Image By: Giuseppe Costantino
Over the past 5 years we’ve witnessed major chain stores like Blockbuster fall pray to Netflix, and Barnes & Noble struggle to compete in the e-book market after its Nook e-reader was overshadowed by more popular devices from Apple and Amazon.
Fast forward to 2014, the 13 largest pay-TV providers — a group that includes companies like Time Warner, Comcast and DirecTV — shed about 150,000 video subscribers in the most recent quarter, compared to only 25,000 in the same period last year, according to a report released in November by the Leichtman Research Group.
Cord cutters, are not "averse to paying for content," says Steve Beck, cg4 founder and managing partner. "It's that they are averse to paying for content that they don't need or watch. They want the things that they want."
Meanwhile, streaming services like Netflix, Hulu and Amazon Prime have been expanding their video content libraries — Amazon jumped from 5,000 titles in 2011 to 40,000 in 2014. Not surprisingly, Apple (TV), Amazon (Fire TV Stick) and Google (Chromecast) own the technologies making our demand-based video experiences more personal, more accessible and less intrusive. They provide a better experience because they have a better pulse on social trends and consumer need, which allows them to build better products and deliver more meaningful, personalized experiences – and we love them for it. How can we follow their lead to provide better experiences to our customers?
Big Data and Inter connectivity can lead to very personalized, and very creepy user experiences.
Big data, seamless product connectivity and wearable technologies, are converging to create very personal brand experiences that spawn fiercely loyal customers. Apple, Amazon and Google are battling on the front lines - leveraging customer data, acquiring technologies and adapting their product and marketing strategies based on “big data” – to give their users better products and brand experiences.
Amazon is a great example of a business that has great potential (if they’re not doing it already) to personalize your web experience. Here's an example.
My wife and I recently received an Amazon Fire TV Stick for Christmas. The Fire Stick connects to a USB port on your television so that you can stream Amazon videos to your television. After connecting the Fire Stick and providing my Amazon account information to the device, I received a message that I could use my cell phone as the remote control – so I downloaded the iPhone app.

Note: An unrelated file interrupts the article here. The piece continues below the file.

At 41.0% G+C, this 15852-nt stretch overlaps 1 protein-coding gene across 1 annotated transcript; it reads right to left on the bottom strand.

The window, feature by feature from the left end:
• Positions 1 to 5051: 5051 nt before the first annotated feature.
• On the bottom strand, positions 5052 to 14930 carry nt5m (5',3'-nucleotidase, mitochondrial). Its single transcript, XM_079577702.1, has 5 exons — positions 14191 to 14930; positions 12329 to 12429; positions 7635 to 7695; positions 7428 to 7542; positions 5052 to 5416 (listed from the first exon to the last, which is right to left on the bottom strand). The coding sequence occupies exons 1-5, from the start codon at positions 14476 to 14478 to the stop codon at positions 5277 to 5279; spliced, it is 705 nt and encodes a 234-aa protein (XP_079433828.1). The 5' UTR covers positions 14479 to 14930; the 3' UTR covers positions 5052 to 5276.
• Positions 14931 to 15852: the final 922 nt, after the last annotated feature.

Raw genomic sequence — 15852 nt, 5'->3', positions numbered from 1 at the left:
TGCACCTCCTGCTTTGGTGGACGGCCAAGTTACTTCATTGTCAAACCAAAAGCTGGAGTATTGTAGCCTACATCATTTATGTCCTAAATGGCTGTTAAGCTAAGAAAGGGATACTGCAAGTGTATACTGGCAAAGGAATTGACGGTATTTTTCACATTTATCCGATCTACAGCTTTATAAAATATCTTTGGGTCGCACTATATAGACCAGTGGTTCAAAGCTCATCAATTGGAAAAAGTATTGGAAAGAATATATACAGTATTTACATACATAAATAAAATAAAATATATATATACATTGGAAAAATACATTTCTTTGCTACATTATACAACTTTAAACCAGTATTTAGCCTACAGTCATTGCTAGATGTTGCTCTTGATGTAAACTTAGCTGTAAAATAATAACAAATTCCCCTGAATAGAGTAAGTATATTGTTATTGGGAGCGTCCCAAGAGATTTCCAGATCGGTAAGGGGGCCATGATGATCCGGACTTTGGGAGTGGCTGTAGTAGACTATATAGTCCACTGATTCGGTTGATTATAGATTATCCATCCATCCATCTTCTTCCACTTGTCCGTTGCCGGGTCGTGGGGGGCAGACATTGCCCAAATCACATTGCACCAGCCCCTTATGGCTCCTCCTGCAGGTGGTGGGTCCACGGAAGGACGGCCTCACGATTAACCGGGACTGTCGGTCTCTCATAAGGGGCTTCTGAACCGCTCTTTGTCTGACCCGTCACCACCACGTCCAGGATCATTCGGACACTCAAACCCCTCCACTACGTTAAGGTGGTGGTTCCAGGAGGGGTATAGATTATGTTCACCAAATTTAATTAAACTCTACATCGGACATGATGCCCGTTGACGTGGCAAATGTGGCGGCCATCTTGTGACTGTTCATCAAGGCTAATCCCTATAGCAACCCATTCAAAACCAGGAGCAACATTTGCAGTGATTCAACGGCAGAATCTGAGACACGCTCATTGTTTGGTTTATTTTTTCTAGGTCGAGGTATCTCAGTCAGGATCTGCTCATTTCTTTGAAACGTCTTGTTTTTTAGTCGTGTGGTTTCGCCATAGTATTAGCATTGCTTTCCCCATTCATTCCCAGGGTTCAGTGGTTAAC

Not only does Amazon know my purchase history from their website, they also know my geographic location (mobile data), already have my credit card information, know what movies I like to watch and when I like to watch them.
From there, they could easily begin creating a psychological profile based on my family’s interactions with Fire Stick to know:
- My race, gender and approximate age
- Whether I have children or not and approximate age of my children
- Television type and size (which could potentially provide an approximate income level)
- Time of day we like to watch movies and much more.
Moreover, Amazon could begin serving very targeted advertising based on my profile – down to recommending local restaurants in my neighborhood –allowing me to order delivery directly through my television. And because they already have my credit card information on file, it might be a very simple purchase process. It’s that simple. Amazon is in the food delivery business.
"Personalization can be creepy when it isn’t relevant,” suggests Sandra McDill, managing partner at iProspect. “I don’t mind my supermarket knowing my name, knowing where I live and my favorite brand of beans, but it would be creepy if they knew I had just been to the dentist, or I was currently in the bath."
Savvy businesses are deeply integrating their websites with several analytics packages, CRM, BI and automated marketing systems, then creating custom, consolidated reports that provide a much better understanding of their customer’s need. What is your business doing?
Personalization and Adaptive Content
While there is a line between understanding more about your customers and invading their privacy, personalization and creating adaptive content models is becoming more common among savvy marketers. The ability to personalize content to your users and provide it in a way that adapts to and can be consumed based on a user's environment provides a strategic advantage for your users.
Imagine giving consumers the ability to purchase – a coat they see someone wearing as they pass them on the street - through Google Glass, simply by asking glass to find the coat and purchase. This will be possible in the future. You most likely can even have it delivered to your current location within 30 minutes. Now that’s customer service!
Big data, converging technologies and adaptive content create opportunities for very personal brand experiences. It’s these experiences that create fiercely loyal customers. But like Blockbuster, Borders, Barnes & Nobel and so many other companies that have fallen pray to more savvy businesses, you need to begin preparing for this now. If not, you may begin to see losses in visitors, loyal customers and revenue.
I would love to hear more about what your business is doing with adaptive content, big data and making that data available in many different formats for many different scenarios. Feel free to leave your comments below.